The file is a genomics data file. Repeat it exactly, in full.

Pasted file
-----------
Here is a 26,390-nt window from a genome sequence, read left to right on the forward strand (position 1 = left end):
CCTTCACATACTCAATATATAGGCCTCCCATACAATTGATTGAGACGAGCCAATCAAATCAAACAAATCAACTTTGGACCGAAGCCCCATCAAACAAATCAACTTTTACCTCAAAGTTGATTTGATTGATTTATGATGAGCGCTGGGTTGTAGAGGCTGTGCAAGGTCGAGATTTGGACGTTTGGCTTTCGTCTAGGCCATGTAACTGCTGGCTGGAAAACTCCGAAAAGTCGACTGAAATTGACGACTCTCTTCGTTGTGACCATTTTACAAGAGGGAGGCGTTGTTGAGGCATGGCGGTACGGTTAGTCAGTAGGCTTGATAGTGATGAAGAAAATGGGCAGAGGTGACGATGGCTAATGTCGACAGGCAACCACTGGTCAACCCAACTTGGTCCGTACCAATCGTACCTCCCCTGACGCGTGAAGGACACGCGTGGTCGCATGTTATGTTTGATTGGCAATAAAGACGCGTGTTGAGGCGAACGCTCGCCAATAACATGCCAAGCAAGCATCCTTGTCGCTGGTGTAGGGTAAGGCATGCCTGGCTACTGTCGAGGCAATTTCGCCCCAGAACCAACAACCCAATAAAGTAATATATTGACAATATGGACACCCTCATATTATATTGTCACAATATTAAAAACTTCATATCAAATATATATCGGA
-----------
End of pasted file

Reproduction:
Here is a 26,390-nt window from a genome sequence, read left to right on the forward strand (position 1 = left end):
CCTTCACATACTCAATATATAGGCCTCCCATACAATTGATTGAGACGAGCCAATCAAATCAAACAAATCAACTTTGGACCGAAGCCCCATCAAACAAATCAACTTTTACCTCAAAGTTGATTTGATTGATTTATGATGAGCGCTGGGTTGTAGAGGCTGTGCAAGGTCGAGATTTGGACGTTTGGCTTTCGTCTAGGCCATGTAACTGCTGGCTGGAAAACTCCGAAAAGTCGACTGAAATTGACGACTCTCTTCGTTGTGACCATTTTACAAGAGGGAGGCGTTGTTGAGGCATGGCGGTACGGTTAGTCAGTAGGCTTGATAGTGATGAAGAAAATGGGCAGAGGTGACGATGGCTAATGTCGACAGGCAACCACTGGTCAACCCAACTTGGTCCGTACCAATCGTACCTCCCCTGACGCGTGAAGGACACGCGTGGTCGCATGTTATGTTTGATTGGCAATAAAGACGCGTGTTGAGGCGAACGCTCGCCAATAACATGCCAAGCAAGCATCCTTGTCGCTGGTGTAGGGTAAGGCATGCCTGGCTACTGTCGAGGCAATTTCGCCCCAGAACCAACAACCCAATAAAGTAATATATTGACAATATGGACACCCTCATATTATATTGTCACAATATTAAAAACTTCATATCAAATATATATCGGA